Occupancy rates for UK care homes rose for the fifth consecutive year, while average fee levels outstripped RPI inflation for the fourth year running, according to research from Knight Frank.

The property consultants also reported in its UK healthcare property overview that one-third of homes achieved EBITDARM as a percentage of income of more than 30%. Knight Frank itself advised on a £12bn of healthcare deals in 2017, including the £300m sale of 122 Bupa Care Homes to HC-One.

These rises came despite the introduction and the subsequent increase in the National Living Wage, rising food and property costs and staffing challenges ahead of Brexit. Knight Frank also reported that 2017 witnesses a shift towards personal care home developments targeting the private pay market in response to the shortfall of qualified nurses.

Furthermore, Knight Frank said that investment volume as demand for the sector is now at its highest level for over 20 years, with strong fundamentals underpinning the sector, that continue to make healthcare an attractive investment proposition.

Head of healthcare Julian Evans said: ‘Key trends have included an increased demand for long-dated healthcare assets, appealing to pension funds and both domestic and international investors, attracted by the circa 30 years unexpired leases linked to RPI/CPI when compared with the average commercial property lease length of seven years. The sector’s institutional appeal is furthered by current bond market conditions, with gilts producing lower returns.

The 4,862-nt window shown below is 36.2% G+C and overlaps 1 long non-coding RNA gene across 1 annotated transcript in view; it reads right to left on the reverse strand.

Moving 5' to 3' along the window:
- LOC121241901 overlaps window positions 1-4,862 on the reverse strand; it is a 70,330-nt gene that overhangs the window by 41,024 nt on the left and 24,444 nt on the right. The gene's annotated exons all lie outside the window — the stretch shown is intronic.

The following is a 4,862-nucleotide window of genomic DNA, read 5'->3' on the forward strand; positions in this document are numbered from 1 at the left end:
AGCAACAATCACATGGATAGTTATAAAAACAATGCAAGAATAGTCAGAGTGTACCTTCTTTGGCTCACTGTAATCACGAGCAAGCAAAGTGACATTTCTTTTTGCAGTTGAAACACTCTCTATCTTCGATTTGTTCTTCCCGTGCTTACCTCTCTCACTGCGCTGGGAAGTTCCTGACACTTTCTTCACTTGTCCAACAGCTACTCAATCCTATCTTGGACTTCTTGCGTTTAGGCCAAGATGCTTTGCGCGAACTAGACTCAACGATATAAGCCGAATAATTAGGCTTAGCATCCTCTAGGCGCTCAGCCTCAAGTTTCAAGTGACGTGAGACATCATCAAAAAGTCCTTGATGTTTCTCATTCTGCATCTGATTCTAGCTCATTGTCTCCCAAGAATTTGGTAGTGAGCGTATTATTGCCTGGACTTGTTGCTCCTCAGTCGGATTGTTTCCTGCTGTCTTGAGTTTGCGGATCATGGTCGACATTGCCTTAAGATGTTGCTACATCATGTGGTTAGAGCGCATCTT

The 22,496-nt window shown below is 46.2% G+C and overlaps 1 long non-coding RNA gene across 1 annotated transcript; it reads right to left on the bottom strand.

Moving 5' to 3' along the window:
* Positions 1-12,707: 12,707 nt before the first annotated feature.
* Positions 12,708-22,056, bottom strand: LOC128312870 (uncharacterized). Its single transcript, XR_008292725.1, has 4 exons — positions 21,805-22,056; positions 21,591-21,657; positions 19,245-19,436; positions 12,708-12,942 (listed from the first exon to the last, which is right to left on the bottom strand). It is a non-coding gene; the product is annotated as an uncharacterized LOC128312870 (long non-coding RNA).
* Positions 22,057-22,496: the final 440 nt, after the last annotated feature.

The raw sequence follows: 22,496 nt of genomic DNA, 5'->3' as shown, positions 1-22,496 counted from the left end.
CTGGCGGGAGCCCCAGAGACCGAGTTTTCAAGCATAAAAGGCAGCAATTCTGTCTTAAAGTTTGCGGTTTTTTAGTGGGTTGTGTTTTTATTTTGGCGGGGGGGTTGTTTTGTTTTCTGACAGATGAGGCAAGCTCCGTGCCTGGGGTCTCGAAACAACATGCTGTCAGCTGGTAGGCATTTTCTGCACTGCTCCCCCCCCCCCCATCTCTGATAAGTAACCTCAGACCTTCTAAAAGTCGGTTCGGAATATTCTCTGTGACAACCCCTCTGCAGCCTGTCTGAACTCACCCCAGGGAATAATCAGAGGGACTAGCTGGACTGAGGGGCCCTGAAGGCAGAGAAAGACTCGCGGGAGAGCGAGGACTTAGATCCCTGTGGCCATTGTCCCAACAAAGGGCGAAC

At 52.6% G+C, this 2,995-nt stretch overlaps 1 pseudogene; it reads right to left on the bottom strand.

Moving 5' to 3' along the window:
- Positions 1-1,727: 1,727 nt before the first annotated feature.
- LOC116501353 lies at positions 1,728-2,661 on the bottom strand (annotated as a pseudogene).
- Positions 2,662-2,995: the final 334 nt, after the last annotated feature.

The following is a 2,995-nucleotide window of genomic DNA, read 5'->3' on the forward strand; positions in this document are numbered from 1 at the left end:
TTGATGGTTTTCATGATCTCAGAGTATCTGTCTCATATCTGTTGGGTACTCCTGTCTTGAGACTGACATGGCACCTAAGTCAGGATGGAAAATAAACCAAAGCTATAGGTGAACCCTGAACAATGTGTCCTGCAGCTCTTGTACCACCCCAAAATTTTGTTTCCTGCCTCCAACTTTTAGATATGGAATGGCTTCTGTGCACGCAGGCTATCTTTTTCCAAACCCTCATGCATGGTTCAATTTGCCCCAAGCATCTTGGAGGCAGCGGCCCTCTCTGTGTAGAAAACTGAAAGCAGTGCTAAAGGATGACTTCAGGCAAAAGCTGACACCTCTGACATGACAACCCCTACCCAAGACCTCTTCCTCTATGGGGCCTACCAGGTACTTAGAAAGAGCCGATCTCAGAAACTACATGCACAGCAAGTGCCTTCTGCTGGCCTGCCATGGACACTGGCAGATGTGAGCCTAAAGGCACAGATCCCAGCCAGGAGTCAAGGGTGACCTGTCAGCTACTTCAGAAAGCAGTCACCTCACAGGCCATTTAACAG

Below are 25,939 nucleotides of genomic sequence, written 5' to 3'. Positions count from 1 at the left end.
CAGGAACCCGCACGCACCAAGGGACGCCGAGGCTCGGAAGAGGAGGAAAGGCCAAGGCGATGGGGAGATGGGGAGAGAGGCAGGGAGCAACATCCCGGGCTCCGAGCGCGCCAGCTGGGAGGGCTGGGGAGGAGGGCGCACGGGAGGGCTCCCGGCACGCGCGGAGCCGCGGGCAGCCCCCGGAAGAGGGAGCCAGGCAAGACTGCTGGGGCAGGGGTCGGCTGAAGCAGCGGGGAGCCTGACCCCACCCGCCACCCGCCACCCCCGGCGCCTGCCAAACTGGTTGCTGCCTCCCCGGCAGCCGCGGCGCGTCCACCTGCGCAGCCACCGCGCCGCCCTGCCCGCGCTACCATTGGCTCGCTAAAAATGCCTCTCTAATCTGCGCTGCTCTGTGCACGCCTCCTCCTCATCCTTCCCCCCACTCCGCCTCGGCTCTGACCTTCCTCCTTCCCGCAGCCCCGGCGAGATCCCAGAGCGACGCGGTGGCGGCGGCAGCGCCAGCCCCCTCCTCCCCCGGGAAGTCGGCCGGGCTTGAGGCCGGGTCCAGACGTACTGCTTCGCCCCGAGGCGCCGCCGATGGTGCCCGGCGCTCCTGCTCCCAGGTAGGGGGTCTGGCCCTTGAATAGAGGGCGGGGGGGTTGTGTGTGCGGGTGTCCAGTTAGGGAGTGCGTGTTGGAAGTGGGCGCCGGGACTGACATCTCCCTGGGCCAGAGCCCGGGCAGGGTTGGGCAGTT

‘Meanwhile, further shaping the market has been the wide availability of capital to specialist funds that have taken a more holistic approach to healthcare investment. Notably, Impact Healthcare REIT purchased The Seed Portfolio for a handsome value of £149m in 2017. With investors becoming more accustomed to the sector, we envisage a strong appetite for investment to continue in the year ahead.

‘We will also continue to see a strong interest from overseas investors, taking advantage of the weak sterling.

‘A further trend set to continue in 2018, is the growing demand for care beds, driven by ageing population and given the estimated shortfall of 148,777 market standard beds by 2021 coupled with 6,600 care homes at risk of closure over the next five years.’